With a title and cover artwork so obviously referring to the Beach Boys, one had to anticipate that this 2001 full-length CD by Fennesz would be more melodious than usual. It is, but you'll only get as close to surf music as the imagination of an experimental electronica artist from Vienna, Austria, will allow you to -- and that's still quite far. Fennesz puts the emphasis on sunny melodies and a somewhat lighter atmosphere, but drowns them in glitch textures. The result strikes and disconcerts. Easy solutions do not fill this man's cup of tea. The melodies are never played throughout, but dismembered, notes assigned to different instruments or electronically cut up and reassembled. The vibraphone in "Caecilia" has been tripled, some notes appear upfront, parts of the main theme happen in the background. Another example: The long notes making up the main line in "Before I Leave" are played on a organ, but the sound is constantly interrupted by clicks, producing an analog/digital effect of the weirdest kind. The pieces themselves are bipolar: while the melody remains stuck in its groove, repeating endlessly in post-rock fashion, the textures evolve beautifully. Yet, the listener is left with a deceiving impression of stagnation. The ultra kitsch flavor of some cuts (like "Shisheido") makes for an incentive to climb aboard or go away, depending on the listener's interest (or resistance) to 1970s nostalgia. Scoffing the fan, the album closes with the long (11 minutes) "Happy Audio," a typical example of Fennesz's magic experimental ambient touch. Endless Summer is brilliantly conceived and masterfully executed, but the listener comes out of it with mixed feelings and many questions left unanswered. Isn't that the sign of important art? ~ François Couture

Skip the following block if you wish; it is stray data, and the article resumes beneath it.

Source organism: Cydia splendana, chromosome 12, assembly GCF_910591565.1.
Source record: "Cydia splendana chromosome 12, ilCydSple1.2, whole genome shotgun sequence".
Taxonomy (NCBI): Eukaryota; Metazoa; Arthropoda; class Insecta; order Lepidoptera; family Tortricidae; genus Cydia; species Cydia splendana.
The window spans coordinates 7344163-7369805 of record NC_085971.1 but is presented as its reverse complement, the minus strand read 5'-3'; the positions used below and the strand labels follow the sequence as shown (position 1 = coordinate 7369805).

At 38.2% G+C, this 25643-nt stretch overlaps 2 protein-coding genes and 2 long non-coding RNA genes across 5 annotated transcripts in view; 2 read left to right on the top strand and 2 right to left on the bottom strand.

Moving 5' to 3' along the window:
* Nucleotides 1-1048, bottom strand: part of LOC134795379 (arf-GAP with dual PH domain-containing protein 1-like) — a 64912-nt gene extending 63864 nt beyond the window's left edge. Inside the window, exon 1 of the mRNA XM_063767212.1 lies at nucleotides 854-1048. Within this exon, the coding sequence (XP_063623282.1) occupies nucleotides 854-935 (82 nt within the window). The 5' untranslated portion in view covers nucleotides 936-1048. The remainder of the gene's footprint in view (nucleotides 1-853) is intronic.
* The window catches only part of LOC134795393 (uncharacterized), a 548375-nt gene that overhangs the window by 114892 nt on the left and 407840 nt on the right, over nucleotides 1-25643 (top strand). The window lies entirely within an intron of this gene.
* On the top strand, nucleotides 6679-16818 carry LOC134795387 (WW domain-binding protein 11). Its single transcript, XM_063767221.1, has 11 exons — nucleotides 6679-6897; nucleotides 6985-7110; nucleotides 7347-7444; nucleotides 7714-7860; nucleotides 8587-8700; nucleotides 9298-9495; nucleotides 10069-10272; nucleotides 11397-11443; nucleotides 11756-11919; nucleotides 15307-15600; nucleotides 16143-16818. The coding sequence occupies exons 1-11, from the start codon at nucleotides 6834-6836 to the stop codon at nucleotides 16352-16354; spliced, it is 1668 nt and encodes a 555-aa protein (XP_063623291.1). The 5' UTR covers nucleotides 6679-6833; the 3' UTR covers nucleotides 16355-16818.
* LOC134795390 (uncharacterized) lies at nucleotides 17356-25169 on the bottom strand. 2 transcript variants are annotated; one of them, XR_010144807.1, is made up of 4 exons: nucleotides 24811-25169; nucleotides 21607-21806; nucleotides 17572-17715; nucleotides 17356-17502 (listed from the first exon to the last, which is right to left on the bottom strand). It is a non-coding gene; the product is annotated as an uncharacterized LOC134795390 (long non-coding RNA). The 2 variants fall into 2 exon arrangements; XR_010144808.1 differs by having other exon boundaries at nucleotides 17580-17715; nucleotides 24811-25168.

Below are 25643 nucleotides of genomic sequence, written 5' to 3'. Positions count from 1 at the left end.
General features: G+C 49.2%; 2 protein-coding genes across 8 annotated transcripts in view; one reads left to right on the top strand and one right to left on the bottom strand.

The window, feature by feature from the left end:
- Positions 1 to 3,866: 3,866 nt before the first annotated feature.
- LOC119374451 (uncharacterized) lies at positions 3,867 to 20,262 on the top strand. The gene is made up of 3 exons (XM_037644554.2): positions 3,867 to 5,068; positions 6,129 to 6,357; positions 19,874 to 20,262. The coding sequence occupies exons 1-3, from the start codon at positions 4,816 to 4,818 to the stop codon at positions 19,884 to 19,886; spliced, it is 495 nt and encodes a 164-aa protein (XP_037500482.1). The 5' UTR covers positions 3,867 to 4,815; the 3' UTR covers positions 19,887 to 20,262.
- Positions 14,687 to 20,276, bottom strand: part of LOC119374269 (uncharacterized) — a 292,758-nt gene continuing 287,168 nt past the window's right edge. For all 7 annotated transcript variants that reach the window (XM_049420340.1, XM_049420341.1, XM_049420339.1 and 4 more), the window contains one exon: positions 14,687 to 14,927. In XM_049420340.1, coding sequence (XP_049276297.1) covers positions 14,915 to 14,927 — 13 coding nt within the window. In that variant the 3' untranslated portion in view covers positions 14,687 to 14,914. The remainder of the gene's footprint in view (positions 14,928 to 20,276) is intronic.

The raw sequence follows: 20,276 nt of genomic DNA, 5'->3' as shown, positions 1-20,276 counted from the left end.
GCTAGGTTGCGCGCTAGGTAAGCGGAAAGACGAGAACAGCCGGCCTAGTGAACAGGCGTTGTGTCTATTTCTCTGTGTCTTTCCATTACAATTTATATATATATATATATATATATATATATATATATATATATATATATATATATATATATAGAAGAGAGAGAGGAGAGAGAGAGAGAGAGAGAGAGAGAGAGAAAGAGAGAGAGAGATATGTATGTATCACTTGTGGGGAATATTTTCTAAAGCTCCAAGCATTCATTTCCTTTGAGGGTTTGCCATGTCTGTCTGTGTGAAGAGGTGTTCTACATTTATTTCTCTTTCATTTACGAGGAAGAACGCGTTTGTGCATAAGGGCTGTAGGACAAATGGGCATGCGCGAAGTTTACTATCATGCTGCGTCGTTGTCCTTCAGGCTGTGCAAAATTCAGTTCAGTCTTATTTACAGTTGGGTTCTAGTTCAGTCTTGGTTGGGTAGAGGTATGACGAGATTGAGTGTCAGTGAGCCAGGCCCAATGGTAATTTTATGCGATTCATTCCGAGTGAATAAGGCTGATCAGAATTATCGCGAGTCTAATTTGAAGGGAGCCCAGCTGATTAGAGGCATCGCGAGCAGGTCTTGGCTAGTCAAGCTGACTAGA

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Musical Theatre - Released June 25, 2012 | ASH INTERNATIONAL

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Experimental - Released April 28, 2014 | Editions Mego